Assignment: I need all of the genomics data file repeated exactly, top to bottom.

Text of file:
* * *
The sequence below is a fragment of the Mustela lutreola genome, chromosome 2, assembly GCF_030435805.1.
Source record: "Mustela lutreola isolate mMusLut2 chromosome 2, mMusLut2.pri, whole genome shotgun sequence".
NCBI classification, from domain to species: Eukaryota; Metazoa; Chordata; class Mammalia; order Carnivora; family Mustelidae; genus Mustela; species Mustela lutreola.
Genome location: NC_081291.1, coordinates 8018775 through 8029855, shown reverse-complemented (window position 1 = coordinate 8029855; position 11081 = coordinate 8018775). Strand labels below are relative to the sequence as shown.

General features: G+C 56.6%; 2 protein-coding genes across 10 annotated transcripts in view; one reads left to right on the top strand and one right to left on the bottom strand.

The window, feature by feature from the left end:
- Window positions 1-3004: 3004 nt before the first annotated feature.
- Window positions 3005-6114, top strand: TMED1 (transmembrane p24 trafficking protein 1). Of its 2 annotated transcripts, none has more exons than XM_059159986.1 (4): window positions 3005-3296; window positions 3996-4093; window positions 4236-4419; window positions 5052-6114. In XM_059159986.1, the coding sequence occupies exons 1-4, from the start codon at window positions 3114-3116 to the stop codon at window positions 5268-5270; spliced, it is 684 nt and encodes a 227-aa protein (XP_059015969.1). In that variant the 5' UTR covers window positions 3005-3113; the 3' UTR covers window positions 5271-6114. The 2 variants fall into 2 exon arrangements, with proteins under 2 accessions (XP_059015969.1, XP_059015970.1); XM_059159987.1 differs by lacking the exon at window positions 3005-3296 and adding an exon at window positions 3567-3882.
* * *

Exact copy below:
The sequence below is a fragment of the Mustela lutreola genome, chromosome 2, assembly GCF_030435805.1.
Source record: "Mustela lutreola isolate mMusLut2 chromosome 2, mMusLut2.pri, whole genome shotgun sequence".
NCBI classification, from domain to species: Eukaryota; Metazoa; Chordata; class Mammalia; order Carnivora; family Mustelidae; genus Mustela; species Mustela lutreola.
Genome location: NC_081291.1, coordinates 8018775 through 8029855, shown reverse-complemented (window position 1 = coordinate 8029855; position 11081 = coordinate 8018775). Strand labels below are relative to the sequence as shown.

General features: G+C 56.6%; 2 protein-coding genes across 10 annotated transcripts in view; one reads left to right on the top strand and one right to left on the bottom strand.

The window, feature by feature from the left end:
- Window positions 1-3004: 3004 nt before the first annotated feature.
- Window positions 3005-6114, top strand: TMED1 (transmembrane p24 trafficking protein 1). Of its 2 annotated transcripts, none has more exons than XM_059159986.1 (4): window positions 3005-3296; window positions 3996-4093; window positions 4236-4419; window positions 5052-6114. In XM_059159986.1, the coding sequence occupies exons 1-4, from the start codon at window positions 3114-3116 to the stop codon at window positions 5268-5270; spliced, it is 684 nt and encodes a 227-aa protein (XP_059015969.1). In that variant the 5' UTR covers window positions 3005-3113; the 3' UTR covers window positions 5271-6114. The 2 variants fall into 2 exon arrangements, with proteins under 2 accessions (XP_059015969.1, XP_059015970.1); XM_059159987.1 differs by lacking the exon at window positions 3005-3296 and adding an exon at window positions 3567-3882.